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Not doomed to repeat. As FDR took office.

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No Elephants Donating Member (1000+ posts) Send PM | Profile | Ignore Fri Nov-02-12 07:49 AM
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Not doomed to repeat. As FDR took office.
Sources for the following are the three wikis on FDR, the Great Depression and the New Deal, along with some of the information I have picked up along the way, but I did not flat out copy any of it. Hence, no block quote.

FDR was inaugurated (for the first time) on March 4, 1933. A month earlier, he had escaped an assassination attempt. And, of course, he had been crippled by polio, although he had taught himself to appear to be walking.

Then, as was the case in 2008, Wall Street greed had been the culprit.

There were no state or federal securities laws, so people had been able to to sell investors "everything but the clear blue sky" until the market crash of October, 1929. And they did. (State securities laws enacted after the market collapse of 1929 would be nicknamed "Blue Sky laws.") (Ben Bernanke and others have a somewhat different view of what caused the collapse.)

Reverberations from the crash emanated from lower Manhattan reached many other nations, much as they did after the collapse of 2008. No one investigated bankrupt companies to see if the people running the company had been honest with investors or if their enriching themselves and their friends unlawfully had bankrupted the company.
There was no such thing as the Federal Deposit Insurance Corporation. So, when banks failed, depositors were simply SOL. And totally SOL, because no social safety net existed either, at least not at the federal level.

In 1929, of course, manufacturing in the U.S. was more important part of the U.S. economy than it was in 2008. Between 1929 ahd 1933, though, manufacturing output in the U.S. had decreased by one third. One third in only four years. Mind boggling.

During those same four years, U.S. unemployed had increased from 4% to 25%. (Methods of reporting unemployment were different then. They have been changed by various administrations since to make unemployment numbers look better. So, I don't really know how to compare that 25% with today's figures.)

The unemployment number was even higher than 25% in major industrial and mining centers. Farm income had fallen by between 50% and 60%. Unemployment in the U.S. rose to 25%, and in some countries rose as high as 33%.

Moreover, one-third of all employed persons who had been working full time had begun working part time instead, earning less. In all, almost 50% of the nation's human work-power was not being used. All of that is also mind boggling.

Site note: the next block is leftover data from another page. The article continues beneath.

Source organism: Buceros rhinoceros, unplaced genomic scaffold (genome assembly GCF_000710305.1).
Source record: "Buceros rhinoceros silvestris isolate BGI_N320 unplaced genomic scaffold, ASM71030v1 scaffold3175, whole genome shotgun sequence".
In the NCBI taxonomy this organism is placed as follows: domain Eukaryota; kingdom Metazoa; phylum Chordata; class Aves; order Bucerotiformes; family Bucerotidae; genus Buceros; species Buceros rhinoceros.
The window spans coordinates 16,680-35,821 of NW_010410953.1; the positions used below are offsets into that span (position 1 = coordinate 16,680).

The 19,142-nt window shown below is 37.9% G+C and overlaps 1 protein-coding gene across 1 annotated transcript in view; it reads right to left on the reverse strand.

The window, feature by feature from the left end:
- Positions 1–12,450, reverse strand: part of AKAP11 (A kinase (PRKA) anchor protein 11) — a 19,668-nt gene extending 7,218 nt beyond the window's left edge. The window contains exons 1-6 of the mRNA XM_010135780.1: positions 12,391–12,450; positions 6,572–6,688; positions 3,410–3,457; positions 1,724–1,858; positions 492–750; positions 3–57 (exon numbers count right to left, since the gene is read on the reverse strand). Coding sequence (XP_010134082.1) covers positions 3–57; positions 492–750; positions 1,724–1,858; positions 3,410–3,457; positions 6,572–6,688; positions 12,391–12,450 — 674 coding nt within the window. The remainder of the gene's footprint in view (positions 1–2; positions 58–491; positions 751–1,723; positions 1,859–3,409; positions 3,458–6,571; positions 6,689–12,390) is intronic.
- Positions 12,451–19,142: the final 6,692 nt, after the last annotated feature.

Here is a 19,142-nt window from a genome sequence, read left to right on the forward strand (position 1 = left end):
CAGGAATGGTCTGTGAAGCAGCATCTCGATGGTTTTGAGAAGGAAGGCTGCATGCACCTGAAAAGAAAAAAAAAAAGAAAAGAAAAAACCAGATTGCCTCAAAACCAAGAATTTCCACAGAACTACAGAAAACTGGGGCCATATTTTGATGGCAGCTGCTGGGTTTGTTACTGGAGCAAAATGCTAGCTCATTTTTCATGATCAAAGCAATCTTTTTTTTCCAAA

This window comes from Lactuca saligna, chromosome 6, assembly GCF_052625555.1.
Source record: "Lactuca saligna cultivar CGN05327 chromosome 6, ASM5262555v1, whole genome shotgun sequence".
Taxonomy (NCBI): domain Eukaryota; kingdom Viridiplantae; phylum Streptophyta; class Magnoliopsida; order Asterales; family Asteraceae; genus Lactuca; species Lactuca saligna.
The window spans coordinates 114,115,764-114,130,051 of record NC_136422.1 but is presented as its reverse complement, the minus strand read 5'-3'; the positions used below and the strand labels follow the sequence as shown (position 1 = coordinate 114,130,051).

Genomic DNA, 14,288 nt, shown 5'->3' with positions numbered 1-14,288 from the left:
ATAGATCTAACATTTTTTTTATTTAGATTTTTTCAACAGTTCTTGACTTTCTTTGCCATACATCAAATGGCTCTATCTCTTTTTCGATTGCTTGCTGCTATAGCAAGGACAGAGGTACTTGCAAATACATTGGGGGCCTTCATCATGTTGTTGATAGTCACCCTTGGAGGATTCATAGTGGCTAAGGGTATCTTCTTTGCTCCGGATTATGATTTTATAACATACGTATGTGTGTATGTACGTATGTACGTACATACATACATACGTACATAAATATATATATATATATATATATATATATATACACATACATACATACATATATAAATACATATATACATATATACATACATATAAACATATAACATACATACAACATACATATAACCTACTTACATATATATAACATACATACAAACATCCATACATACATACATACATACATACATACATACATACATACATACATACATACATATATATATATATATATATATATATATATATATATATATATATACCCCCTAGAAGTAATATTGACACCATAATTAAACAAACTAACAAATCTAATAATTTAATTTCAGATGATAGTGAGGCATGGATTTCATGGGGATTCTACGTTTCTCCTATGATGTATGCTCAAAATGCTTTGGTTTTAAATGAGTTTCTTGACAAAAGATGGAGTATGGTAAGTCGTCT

Personal income, tax revenue, profits and prices bad all dropped, of course, and international trade plunged by more than 50%.

During those same four years, prices had fallen by 20%, a deflation that had made repayment of debt difficult. (Somehow, that "price fall" piece of a bad economy no longer seems to happen, does it?) Outstanding debts became harder to repay, because prices and incomes fell by 2050% but the debts remained at the same dollar amount. Bankers desperate to avoid collapse had been calling in loans, but people could not pay.

Out of a total of five million non-farm mortgages that existed nation wide at the time, 844,000 had been foreclosed.(Talk about lack of consumer confidence!)

By the day of FDR's inauguration, every single bank in the nation had been closed by states. Moreover, people did not know if or when the banks would re-open, if ever, or if their money would still be in the bank if and when the banks re-opened.

Not only that, but people, including SCOTUS Justices, thought/assumed/knew that the federal government had little to no power to deal with any of the above. Only individual states had that power, if anyone.

The rich feared that revolution and/or anarchy were imminent. Joseph P. Kennedy, Sr., for example, later stated, "n those days I felt and said I would be willing to part with half of what I had if I could be sure of keeping, under law and order, the other half." Indeed, bank robbers, instead of being seen as villians, were seen as a kind of folk heroes.

Of course, de jure segregation still existed in the South and in the U.S. military and maybe in the federal government, as well as de facto segregation. And prejudice against various immigrant groups was rampant, including by the KKK (and anti-immigration sentiments in recent years have helped resuscitate the KKK and groups like it.)

Welcome to the White House, President Roosevelt.
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Enthusiast Donating Member (1000+ posts) Send PM | Profile | Ignore Sat Nov-03-12 02:27 AM
Response to Original message
1. Well done. I like what Joseph P. Kennedy said.
Edited on Sat Nov-03-12 02:27 AM by Enthusiast
If only the wealthy Wall Street fraudsters felt that way today. Today's fraudsters not only avoided prosecution for their crimes, they were even rewarded.
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No Elephants Donating Member (1000+ posts) Send PM | Profile | Ignore Mon Nov-05-12 02:32 AM
Response to Reply #1
2. I can blame the Wall Street and bank gangsters for a lot, but I cannot blame them
for not feeling scared.

For that, I blame the 99%.

Americans are way too complacent. On the other hand, I am pretty sure the 1% and their thugs would cut us down without a backward glance if we acted up. So, I am torn, to say the least.

We should have started moving as soon as St. Iran Contra Ronnie took over and certainly by the time he fired all the air traffic controllers.

The 1% did divide and conquer too well, though.
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